The boomerang effect is in full swing as many millennials continue to lean on the boomer generation for financial support, according to a recent TD survey.
At a time when the older generation should be preparing for retirement, many instead are experiencing a “déjà-boom” effect, as children or grandchildren return to the family home or need financial assistance.
Here are some tips for boomer parents who are working towards retirement and boomerang kids who want to be independent:
Be Ready for Whatever Life Throws Your Way
Despite this new reality, it is important to understand that your retirement goals are still within reach. Meeting with a financial planner and doing a goals-based assessment is key to determining what your options might be for supporting your kids while keeping your plans for retirement on track.
Work with a planner to identify your short, medium and long term goals, and make sure they align with your kids’ goals so everyone is working toward the same overall objective.
Negotiate the Return
Discuss how everyone can contribute to the household budget and operations. For example, you may be able to cover the basics like room and board, but other living expenses like cell phone bills, car payments, or financial support for recreational activities are additional costs that could be covered independently.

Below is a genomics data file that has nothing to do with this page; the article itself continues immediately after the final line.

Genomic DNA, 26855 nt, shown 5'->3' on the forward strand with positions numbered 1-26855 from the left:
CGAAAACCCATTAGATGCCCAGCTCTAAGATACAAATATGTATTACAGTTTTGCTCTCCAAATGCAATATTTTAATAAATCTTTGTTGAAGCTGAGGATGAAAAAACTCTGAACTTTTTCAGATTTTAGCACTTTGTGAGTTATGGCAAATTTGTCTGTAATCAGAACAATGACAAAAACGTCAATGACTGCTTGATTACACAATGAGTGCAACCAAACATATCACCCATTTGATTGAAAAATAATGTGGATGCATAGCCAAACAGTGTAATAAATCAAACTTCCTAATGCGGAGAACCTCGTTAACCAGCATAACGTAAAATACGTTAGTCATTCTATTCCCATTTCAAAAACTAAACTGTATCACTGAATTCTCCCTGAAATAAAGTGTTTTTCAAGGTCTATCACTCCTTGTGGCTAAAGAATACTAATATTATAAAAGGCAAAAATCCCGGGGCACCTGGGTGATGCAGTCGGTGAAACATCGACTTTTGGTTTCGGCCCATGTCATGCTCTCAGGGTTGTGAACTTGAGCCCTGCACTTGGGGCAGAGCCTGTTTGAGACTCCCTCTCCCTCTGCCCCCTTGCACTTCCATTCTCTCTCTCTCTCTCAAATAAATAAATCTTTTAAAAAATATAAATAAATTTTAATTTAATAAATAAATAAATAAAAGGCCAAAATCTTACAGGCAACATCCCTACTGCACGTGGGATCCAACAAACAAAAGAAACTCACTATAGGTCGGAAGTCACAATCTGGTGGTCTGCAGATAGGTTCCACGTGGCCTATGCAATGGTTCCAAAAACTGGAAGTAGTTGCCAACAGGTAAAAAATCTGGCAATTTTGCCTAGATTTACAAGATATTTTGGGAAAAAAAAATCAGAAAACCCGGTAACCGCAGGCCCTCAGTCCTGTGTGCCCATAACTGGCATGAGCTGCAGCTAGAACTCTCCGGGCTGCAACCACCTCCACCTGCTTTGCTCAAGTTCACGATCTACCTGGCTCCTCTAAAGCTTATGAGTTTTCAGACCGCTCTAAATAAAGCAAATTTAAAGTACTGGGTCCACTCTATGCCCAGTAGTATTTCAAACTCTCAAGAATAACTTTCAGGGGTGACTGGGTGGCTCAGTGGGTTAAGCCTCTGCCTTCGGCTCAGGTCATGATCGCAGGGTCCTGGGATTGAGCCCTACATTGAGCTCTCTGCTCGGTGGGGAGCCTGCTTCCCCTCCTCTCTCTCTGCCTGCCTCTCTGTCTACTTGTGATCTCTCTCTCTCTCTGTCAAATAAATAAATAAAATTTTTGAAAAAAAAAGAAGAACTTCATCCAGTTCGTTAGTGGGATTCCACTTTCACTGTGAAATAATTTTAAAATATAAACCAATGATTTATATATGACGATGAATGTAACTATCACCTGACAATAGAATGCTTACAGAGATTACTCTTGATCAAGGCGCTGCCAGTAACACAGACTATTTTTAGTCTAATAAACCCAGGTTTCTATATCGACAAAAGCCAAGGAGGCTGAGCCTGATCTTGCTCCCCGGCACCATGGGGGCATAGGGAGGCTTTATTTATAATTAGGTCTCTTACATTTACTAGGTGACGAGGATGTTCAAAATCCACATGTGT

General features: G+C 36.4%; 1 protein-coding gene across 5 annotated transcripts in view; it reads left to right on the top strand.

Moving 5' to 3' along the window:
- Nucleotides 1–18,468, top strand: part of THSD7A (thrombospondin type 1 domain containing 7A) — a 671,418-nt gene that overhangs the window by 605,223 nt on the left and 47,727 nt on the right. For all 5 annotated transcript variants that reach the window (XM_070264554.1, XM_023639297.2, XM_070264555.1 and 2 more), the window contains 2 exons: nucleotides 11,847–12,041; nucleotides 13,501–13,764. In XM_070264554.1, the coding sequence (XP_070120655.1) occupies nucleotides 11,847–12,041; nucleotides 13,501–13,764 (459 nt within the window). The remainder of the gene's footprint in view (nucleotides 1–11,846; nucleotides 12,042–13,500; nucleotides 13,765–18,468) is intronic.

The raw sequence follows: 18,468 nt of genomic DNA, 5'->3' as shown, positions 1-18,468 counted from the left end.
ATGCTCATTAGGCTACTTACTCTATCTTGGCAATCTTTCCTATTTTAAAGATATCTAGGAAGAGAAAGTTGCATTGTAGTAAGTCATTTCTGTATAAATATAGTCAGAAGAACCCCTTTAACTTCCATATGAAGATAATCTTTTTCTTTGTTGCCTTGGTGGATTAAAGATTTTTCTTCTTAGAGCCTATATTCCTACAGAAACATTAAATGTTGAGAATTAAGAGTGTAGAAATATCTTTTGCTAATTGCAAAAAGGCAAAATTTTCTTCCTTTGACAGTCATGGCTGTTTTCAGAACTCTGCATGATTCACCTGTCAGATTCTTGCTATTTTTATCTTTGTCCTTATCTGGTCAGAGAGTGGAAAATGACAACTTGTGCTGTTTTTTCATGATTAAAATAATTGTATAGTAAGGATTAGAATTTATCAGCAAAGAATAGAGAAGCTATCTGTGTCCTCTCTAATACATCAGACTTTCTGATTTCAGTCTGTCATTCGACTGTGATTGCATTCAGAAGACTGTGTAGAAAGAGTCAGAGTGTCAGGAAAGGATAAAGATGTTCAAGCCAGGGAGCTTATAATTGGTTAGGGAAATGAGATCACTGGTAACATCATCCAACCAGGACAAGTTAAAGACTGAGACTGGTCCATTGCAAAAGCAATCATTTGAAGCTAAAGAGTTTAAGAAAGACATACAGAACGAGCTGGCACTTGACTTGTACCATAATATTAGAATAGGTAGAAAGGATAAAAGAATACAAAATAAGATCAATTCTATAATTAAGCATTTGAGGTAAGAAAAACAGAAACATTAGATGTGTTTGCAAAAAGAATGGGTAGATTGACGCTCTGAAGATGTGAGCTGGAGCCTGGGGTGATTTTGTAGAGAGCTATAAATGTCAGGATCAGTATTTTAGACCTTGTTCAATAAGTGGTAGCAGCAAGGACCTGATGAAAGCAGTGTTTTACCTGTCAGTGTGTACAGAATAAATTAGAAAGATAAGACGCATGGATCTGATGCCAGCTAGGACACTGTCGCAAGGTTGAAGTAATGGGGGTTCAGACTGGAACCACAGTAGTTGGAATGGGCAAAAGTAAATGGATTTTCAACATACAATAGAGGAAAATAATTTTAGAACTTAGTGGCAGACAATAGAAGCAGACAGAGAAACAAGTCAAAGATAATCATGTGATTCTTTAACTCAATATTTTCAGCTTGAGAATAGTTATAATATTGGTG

Also, consider having everyone pitch in on the costs of running the day-to-day operations and dividing the household chores.
Prepare to “Relaunch”
Whether it’s your newly married daughter and her spouse and child, or your son who recently graduated and has moved back home, there are plenty of opportunities to educate all family members on the importance of being fiscally responsible and working toward financial independence. Invite them to join in your financial conversations to discuss how to navigate their current circumstances and establish good financial habits.
When meeting with a planner, look for someone who has experience working in multi-generation family dynamics in order to receive advice that is specific to your particular situation.
Decide When to Release
As you and your offspring are mapping out financial action plans, identify a date when you will no longer be financially committed to each other. As you approach this date, set up a series of mini-goals that will allow you to free up funds to divert toward your retirement savings while ensuring that your kids are meeting the savings targets they set in their own financial plan.
The road to retirement can have a lot of unexpected curves. Following these tips and having open conversations can help navigate the journey to becoming retirement ready.
(❚ Written by TD Bank Canada. More detail information: 204-985-4620. 2030 Corydon Avenue WPG.)